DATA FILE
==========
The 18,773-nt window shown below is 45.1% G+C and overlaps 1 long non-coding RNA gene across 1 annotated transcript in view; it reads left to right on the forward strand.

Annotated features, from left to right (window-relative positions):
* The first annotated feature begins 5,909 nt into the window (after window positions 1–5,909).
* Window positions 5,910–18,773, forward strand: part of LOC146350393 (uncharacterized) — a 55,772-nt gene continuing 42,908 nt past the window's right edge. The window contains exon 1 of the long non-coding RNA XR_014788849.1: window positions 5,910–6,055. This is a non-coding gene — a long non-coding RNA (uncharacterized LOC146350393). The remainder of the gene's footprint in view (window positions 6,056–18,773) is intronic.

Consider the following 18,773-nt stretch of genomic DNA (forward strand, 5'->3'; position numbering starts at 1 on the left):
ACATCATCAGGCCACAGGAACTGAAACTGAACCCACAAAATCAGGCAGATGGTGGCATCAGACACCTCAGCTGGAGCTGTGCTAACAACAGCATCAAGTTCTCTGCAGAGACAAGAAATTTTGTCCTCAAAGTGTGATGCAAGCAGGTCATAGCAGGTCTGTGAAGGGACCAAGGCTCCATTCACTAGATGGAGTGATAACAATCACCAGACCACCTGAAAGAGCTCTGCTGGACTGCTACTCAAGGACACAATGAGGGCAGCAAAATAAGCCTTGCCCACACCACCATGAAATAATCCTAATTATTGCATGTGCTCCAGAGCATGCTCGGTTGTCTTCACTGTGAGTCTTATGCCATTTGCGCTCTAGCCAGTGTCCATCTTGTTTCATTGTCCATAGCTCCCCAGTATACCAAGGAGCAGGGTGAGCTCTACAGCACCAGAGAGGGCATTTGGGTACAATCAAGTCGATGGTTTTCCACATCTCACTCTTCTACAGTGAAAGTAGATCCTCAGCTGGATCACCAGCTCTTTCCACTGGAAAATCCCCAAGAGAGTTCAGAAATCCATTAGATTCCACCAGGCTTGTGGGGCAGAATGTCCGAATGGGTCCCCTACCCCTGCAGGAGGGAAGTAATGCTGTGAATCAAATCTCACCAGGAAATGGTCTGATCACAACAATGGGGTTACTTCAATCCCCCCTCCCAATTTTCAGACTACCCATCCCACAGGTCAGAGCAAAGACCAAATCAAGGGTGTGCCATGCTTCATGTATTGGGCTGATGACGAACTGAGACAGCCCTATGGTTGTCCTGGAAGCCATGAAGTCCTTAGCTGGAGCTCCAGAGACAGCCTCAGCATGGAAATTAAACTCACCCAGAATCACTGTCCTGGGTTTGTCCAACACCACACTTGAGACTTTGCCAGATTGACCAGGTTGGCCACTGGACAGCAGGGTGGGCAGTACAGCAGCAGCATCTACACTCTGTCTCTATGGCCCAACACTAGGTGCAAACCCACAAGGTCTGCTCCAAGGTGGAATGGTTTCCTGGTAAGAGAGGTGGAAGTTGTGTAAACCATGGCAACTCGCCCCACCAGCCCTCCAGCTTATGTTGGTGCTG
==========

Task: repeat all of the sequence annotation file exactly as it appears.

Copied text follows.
The 18,773-nt window shown below is 45.1% G+C and overlaps 1 long non-coding RNA gene across 1 annotated transcript in view; it reads left to right on the forward strand.

Annotated features, from left to right (window-relative positions):
* The first annotated feature begins 5,909 nt into the window (after window positions 1–5,909).
* Window positions 5,910–18,773, forward strand: part of LOC146350393 (uncharacterized) — a 55,772-nt gene continuing 42,908 nt past the window's right edge. The window contains exon 1 of the long non-coding RNA XR_014788849.1: window positions 5,910–6,055. This is a non-coding gene — a long non-coding RNA (uncharacterized LOC146350393). The remainder of the gene's footprint in view (window positions 6,056–18,773) is intronic.

Consider the following 18,773-nt stretch of genomic DNA (forward strand, 5'->3'; position numbering starts at 1 on the left):
ACATCATCAGGCCACAGGAACTGAAACTGAACCCACAAAATCAGGCAGATGGTGGCATCAGACACCTCAGCTGGAGCTGTGCTAACAACAGCATCAAGTTCTCTGCAGAGACAAGAAATTTTGTCCTCAAAGTGTGATGCAAGCAGGTCATAGCAGGTCTGTGAAGGGACCAAGGCTCCATTCACTAGATGGAGTGATAACAATCACCAGACCACCTGAAAGAGCTCTGCTGGACTGCTACTCAAGGACACAATGAGGGCAGCAAAATAAGCCTTGCCCACACCACCATGAAATAATCCTAATTATTGCATGTGCTCCAGAGCATGCTCGGTTGTCTTCACTGTGAGTCTTATGCCATTTGCGCTCTAGCCAGTGTCCATCTTGTTTCATTGTCCATAGCTCCCCAGTATACCAAGGAGCAGGGTGAGCTCTACAGCACCAGAGAGGGCATTTGGGTACAATCAAGTCGATGGTTTTCCACATCTCACTCTTCTACAGTGAAAGTAGATCCTCAGCTGGATCACCAGCTCTTTCCACTGGAAAATCCCCAAGAGAGTTCAGAAATCCATTAGATTCCACCAGGCTTGTGGGGCAGAATGTCCGAATGGGTCCCCTACCCCTGCAGGAGGGAAGTAATGCTGTGAATCAAATCTCACCAGGAAATGGTCTGATCACAACAATGGGGTTACTTCAATCCCCCCTCCCAATTTTCAGACTACCCATCCCACAGGTCAGAGCAAAGACCAAATCAAGGGTGTGCCATGCTTCATGTATTGGGCTGATGACGAACTGAGACAGCCCTATGGTTGTCCTGGAAGCCATGAAGTCCTTAGCTGGAGCTCCAGAGACAGCCTCAGCATGGAAATTAAACTCACCCAGAATCACTGTCCTGGGTTTGTCCAACACCACACTTGAGACTTTGCCAGATTGACCAGGTTGGCCACTGGACAGCAGGGTGGGCAGTACAGCAGCAGCATCTACACTCTGTCTCTATGGCCCAACACTAGGTGCAAACCCACAAGGTCTGCTCCAAGGTGGAATGGTTTCCTGGTAAGAGAGGTGGAAGTTGTGTAAACCATGGCAACTCGCCCCACCAGCCCTCCAGCTTATGTTGGTGCTG